This series is so beautifully done- I am in awe of how they masterfully tie in their overarching philosophical themes of humanity, along with small moments of deep developments. They even have little heartfelt touches like the humorous moments when Code Zero half-jokes about praying to any number of deities and the nod to classic vampire mythology with the bat-like flying machine.
They skillfully wove the framework of a fairy tale into this episode with the “once upon a time” backstories of Deffrot and Tenmaya. Both Deffrot and Tenmaya experienced another vampire dying on their behalf-for Deffrot a vampire died in penance for destroying Deffrot’s life and for Tenmaya a vampire died saving him. Although not a vampire, Tenmaya has a similar experience of becoming an outcast, when society deems him “not fit” by being half Japanese. Tenmaya’s close bonds with the vampires gives hope that vampires and humans don’t have to live separately.
Unlike the other vampires, Glenn gets his “happily ever after”. I predicted before that Glenn was building power while allowing Nakajima to think Nakajima was in control and this came to fruition. When Nakajima entered the shadowed room, I knew the officials were either dead or vampires, coming right after Deffrot’s talk about living in the shadows. Glenn’s twisted enjoyment in toying with his victims means Nakajima cannot expect to have a swift or merciful end. It would be fitting if Glenn turned him into a vampire-the very thing Nakajima refused to do to himself, while justifying doing it to others.
Humans and vampires alike place great emphasis on the dividing line between the two. The issue is not are they human or vampire, but rather, on which side of the line between life and death does one’s perspective fall. On the one side is death. Humans exist purely to eat, sleep, mate, and die and vampires can’t do at least one of those naturally (die). Deffrot, finding meaning in death fixates on something he can’t readily attain. The vampires’ immortal souls outgrow their body because they cannot be released from their immortal body to reincarnate into another life and they live carrying the weight of eternity. (The show’s many references to religion and the afterlife supports this. If anyone was curious, I can discuss in the comments). Deffrot copes by re-incarnating artificially through the different roles he plays onstage.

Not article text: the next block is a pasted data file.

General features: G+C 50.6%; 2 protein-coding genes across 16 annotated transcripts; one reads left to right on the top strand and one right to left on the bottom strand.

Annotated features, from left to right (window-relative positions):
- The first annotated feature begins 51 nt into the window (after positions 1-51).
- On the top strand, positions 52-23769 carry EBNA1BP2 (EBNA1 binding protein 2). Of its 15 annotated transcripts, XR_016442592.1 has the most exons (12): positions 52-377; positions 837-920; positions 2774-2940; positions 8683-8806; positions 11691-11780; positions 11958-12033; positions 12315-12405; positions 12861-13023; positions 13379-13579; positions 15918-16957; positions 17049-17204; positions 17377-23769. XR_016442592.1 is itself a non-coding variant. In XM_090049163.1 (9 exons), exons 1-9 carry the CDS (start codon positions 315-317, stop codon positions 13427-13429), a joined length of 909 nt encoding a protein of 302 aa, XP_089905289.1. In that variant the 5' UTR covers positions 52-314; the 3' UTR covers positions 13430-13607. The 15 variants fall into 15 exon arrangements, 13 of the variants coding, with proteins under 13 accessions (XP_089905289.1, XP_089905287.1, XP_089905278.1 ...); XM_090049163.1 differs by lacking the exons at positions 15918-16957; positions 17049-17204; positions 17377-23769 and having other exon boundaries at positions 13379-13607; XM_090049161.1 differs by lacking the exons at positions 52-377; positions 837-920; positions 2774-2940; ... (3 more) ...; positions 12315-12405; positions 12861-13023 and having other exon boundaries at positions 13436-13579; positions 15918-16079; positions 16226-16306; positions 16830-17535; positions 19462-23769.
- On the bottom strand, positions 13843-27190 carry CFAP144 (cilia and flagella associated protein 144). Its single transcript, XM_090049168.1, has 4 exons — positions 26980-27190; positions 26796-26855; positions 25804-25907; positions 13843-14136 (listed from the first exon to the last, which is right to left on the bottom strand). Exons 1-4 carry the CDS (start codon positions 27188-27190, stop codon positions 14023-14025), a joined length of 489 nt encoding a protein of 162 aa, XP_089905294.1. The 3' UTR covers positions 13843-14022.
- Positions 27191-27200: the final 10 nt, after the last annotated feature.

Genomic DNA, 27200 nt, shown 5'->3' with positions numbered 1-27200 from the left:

For Suwa, being human falls on the side of life. Humanity is aiming for something beyond survival. It is staying in touch with one’s inner child that allows one to hope, imagine, wonder. One has only lost humanity when they no longer have something to live for. Suwa explains all of this while creating a toy- letting us know which side he leans on. Takeuchi is the very definition of someone in tune with their inner child, in his unconcealed excitement for his newest inventions. It was a touching moment when for the first time, we see a genuine child-like spirit of wonder in Deffrot when he smiles in awe at Code Zero’s flying bat invention.
It was impeccable timing how this invention arrived right after Deffrot exposes his anxieties about science. For Deffrot, science setting unbreakable definitions of what is natural shines light on superstitions, leaving no shadows for vampires to hide in. Science will expose them to explain their existence. Industrialization will then exploit their powers to achieve faster progress-like what Nakajima does to his vampire unit to achieve military superiority.
Unlike science, fairy tales reassure Deffrot of his place in the supernatural realm. With fairy tales accepting the existence of the supernatural, there is somewhere that also accepts his existence. It is a gorgeous irony that the modern science that threatens his way of life produces the invention that brings the Prince (Kurusu) to the rescue of his Princess (Shirase).
I have a sinking feeling that this will not end well for Kurusu. The flashback of a vampire sacrificing his life to save the human Tenmaya elegantly foreshadowed how Kurusu would come to Shirase’s rescue in broad daylight-that flashback’s end does not bode well. I sincerely hope Kurusu survives. Seeing Deffrot witness one of his beloved fairy tales come to life in Kurusu and Shirase was such a bittersweet moment. It makes me want to see them have a happy ending. If Kurusu dies, it would illustrate that in the dark fairy tale known as a vampire’s life, they have the “they lived ever after”, but without the happily in it.